“'Nobody Is Ever Missing' is composed mostly of long, languid sentences that push into the night like headlights. They’re the sign of a writer settling in for a long backcourt game, one who is going to wear you down rather than go in for the kill. Sometimes these sentences lose their way, stall out or end up doubling back on themselves. Just as often, they are improbably beautiful, or simply cool and knowing.”—
I loved this book so much and am thrilled that it received such a positive review today.
My two favorite books so far this year, ‘Nobody Is Ever Missing’ and Roxane Gay’s ‘An Untamed State’, both follow women (Elyria and Mirelle) who have suddenly left their homes - albeit under t r e m e n d o u s l y different circumstances. They’re two women I will not soon forget. Two women who are as deserving of your attention as the writers who created them.
Whatever I was doing before today was the thing I did then but now it's now and I need to do something else.
Rebooting this morning. I got up at 5:30 and walked the dog for an hour. I was free and easy with my hellos to strangers on the street. I got to where I was going faster than usual, or at least it felt that way. I was just trying to make sense of everything and so time moved differently. Nothing was open for coffee except for a little vegan place, painted pink. The dog sat placidly outside. I bought yogurt and raspberries after that. Just before I got home, I saw my handsome, married neighbor who smokes cigars at sunset on the roof by himself. We beamed at each other. In my apartment I lit a candle, I scrubbed the stove. I took down a piece of art from the wall, wrapped it up in a bag, put in the closet. Just so I would never have to look at it again. I moved some other pieces around on the wall behind my desk. Just so I could have something new behind me. I might order an office chair, too, I’ve been thinking about that. Just so I could have some new kind of support. Then there was the making of the lists. My lists are serious. They are designed for radical alteration and also for success. #7: Whatever I was doing before today was the thing I did then but now it’s now and I need to do something else.
This is what I do. A kind of secret I’m letting you in on. I line my lips with a Nars rose tinted pencil, I pat my eyelids with fine Lorac powder, I dab a rosy MAC stain on my cheekbones - which are lost these days but then like magic they appear, blossom colored, vibrant, almost like they…
“There’s a certain standard-issue pose for the young person of literary ambitions in New York. Cynical and slightly bored-seeming on the outside; thirsty on the inside: disillusioned with the whole idea of “believing in anything,” exhibiting a generalized scorn of government, religion, politics and philosophy, as well as a set of received feelings about women, and about “respecting” women. Very rarely will anyone venture one syllable outside that SOP for fear of imperiling a nascent career. And understandably so, perhaps: in the fishbowl of New York media, the slightest deviation from conventional thinking is so easily magnified that the risk of being blackballed is real.”—
Major pause in a piece/review/essay I otherwise am really into—Is this true? It feels very untrue, but maybe I, a, do not have literary ambitions, b, do not know people who do, c, am again falling prey to failing to see that there is the “book world” and the “media world” and they overlap but aren’t the same. But Maria says “literary” and then says “media.” But this thing she calls standard-issue sounds completely alien, from real life, to me.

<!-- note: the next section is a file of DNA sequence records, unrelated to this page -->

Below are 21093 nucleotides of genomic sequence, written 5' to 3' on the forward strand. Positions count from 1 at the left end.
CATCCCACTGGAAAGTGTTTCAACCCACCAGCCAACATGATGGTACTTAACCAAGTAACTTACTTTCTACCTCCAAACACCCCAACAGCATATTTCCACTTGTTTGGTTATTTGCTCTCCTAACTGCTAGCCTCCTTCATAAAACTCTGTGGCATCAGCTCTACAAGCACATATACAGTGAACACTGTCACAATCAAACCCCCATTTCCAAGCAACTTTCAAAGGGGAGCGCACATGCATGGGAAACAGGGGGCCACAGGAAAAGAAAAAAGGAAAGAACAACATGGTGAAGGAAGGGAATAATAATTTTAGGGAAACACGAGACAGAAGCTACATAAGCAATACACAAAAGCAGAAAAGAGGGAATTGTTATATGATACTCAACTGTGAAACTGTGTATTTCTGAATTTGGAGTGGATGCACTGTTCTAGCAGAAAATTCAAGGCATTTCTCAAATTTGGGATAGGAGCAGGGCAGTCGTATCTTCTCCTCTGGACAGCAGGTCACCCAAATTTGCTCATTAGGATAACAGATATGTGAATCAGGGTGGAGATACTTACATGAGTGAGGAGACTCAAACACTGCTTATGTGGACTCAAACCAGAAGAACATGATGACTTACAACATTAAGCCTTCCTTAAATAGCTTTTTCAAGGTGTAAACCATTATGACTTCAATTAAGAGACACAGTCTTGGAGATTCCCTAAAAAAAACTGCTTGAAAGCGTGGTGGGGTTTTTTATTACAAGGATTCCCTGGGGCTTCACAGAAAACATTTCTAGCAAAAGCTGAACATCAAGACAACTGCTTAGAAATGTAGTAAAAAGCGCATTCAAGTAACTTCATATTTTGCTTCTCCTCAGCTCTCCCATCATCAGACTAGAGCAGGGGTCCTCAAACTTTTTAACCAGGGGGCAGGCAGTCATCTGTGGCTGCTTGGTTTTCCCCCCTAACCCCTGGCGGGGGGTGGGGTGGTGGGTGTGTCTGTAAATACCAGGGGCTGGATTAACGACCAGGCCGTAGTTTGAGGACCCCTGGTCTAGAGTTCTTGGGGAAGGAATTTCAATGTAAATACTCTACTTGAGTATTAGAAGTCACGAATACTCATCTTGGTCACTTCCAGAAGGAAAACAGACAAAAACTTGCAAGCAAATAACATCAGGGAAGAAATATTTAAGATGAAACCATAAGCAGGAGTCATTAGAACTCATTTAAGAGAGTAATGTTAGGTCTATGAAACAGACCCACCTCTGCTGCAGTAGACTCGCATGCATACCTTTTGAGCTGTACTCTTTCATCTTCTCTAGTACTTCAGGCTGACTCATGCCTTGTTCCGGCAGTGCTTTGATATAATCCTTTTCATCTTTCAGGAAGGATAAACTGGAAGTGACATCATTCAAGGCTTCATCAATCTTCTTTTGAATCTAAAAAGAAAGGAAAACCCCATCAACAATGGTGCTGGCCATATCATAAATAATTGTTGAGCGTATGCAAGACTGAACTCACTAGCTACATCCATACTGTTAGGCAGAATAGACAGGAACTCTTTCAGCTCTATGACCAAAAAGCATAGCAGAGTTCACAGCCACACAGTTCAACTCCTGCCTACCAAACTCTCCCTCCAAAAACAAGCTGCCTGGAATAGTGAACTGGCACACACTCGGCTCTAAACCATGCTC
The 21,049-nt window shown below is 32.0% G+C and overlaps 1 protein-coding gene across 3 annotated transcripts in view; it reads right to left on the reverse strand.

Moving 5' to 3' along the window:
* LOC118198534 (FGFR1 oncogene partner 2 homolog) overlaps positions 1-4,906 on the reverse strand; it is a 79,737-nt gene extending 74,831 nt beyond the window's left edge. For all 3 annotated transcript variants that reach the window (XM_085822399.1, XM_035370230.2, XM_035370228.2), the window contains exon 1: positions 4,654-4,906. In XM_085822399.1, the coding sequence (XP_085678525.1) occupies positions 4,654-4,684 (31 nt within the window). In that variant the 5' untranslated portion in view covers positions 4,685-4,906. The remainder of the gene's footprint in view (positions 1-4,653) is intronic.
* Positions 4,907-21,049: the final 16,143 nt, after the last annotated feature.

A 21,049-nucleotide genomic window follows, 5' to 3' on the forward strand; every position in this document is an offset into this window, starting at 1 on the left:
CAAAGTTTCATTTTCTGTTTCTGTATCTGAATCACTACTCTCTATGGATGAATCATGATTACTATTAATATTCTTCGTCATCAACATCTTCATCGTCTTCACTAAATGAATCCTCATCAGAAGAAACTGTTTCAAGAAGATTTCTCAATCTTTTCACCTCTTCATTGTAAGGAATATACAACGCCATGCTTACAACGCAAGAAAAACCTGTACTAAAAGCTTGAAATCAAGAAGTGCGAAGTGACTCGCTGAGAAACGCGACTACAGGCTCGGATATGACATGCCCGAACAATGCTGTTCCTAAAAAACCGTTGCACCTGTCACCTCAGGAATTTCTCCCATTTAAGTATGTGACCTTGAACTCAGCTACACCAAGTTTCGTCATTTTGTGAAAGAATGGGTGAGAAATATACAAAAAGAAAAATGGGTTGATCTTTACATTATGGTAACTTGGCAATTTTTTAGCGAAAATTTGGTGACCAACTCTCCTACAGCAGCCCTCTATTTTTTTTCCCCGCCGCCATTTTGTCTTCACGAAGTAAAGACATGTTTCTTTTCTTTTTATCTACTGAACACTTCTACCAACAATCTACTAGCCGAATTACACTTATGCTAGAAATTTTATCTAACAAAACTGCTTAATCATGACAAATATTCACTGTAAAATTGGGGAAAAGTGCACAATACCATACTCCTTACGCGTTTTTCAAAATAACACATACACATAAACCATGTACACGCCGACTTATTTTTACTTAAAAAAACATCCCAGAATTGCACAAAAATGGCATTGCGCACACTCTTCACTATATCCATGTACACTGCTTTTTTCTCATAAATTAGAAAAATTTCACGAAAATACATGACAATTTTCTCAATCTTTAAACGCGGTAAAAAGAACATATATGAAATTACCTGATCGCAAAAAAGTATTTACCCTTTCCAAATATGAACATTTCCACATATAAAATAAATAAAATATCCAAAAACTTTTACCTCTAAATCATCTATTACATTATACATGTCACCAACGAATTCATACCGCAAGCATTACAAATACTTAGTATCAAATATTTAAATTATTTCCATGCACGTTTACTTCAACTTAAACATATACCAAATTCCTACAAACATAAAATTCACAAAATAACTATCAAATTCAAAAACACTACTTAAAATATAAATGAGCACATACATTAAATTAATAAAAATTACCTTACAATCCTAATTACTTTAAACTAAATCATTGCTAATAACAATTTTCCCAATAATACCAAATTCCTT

Spent some time thinking about Coetzee this morning, how to make small, intimate stories feel bigger than they are. How to invent intriguing bits of architecture that elevate the material. Subject matter helps. An awareness of the political landscape helps. Have an opinion, have a point. Have a throughline. And there are all kinds of amorphous subtleties I’ll never be able to fully grasp or define but I know they’re there. How did he do that? How can I do that? Pray for osmosis. Pray that it just sinks into my skin.
Saturday I threw a party and great people came. Great people! I have this little reading series at my house that I only do a few times a year when the right writers surface and it feels like a party is necessary. Mostly I pick debut authors to read because I have a special affection for young writers and their first books. That’s when you’re at your most unafraid and uninformed. You don’t care what anyone thinks! You don’t hear the reviewer or editor or agent in your head yet. You stumble through it and make your mistakes, and often you end up doing things very, very right - even if it is by accident.
So that was a beautiful night and everyone brought me whiskey and we all went up on the roof afterward and there were people there I was excited to see and they were happy to be a part of it and it was really some kind of magic.
On Sunday I was hungover and then I recovered and then Vannesa & Johnny & Andrew and I all drove in my new car to Fort Tilden and saw Patti Smith read poetry and sing outside at a free show at the park. Patti Smith’s voice sounds the same, and yet even better. I think we all were comforted by her. I felt sentimental for things I haven’t even experienced.
James Franco also read poetry and people were excited by that. He was wearing a trucker hat and sunglasses.
Yesterday was the first day that I felt like I had my life under control in weeks. I accomplished all the regular life kind of things I need in order to be the best version of myself. Also I spoke with an 80-year-old man who knew the woman I just wrote a novel about. I have never met anyone who knew her before. I will say no more about it, because someday I will write about it. But I did feel like the earth was vibrating, and it was just for me. I wish you could step into my shoes for a moment, so you could feel the vibration too.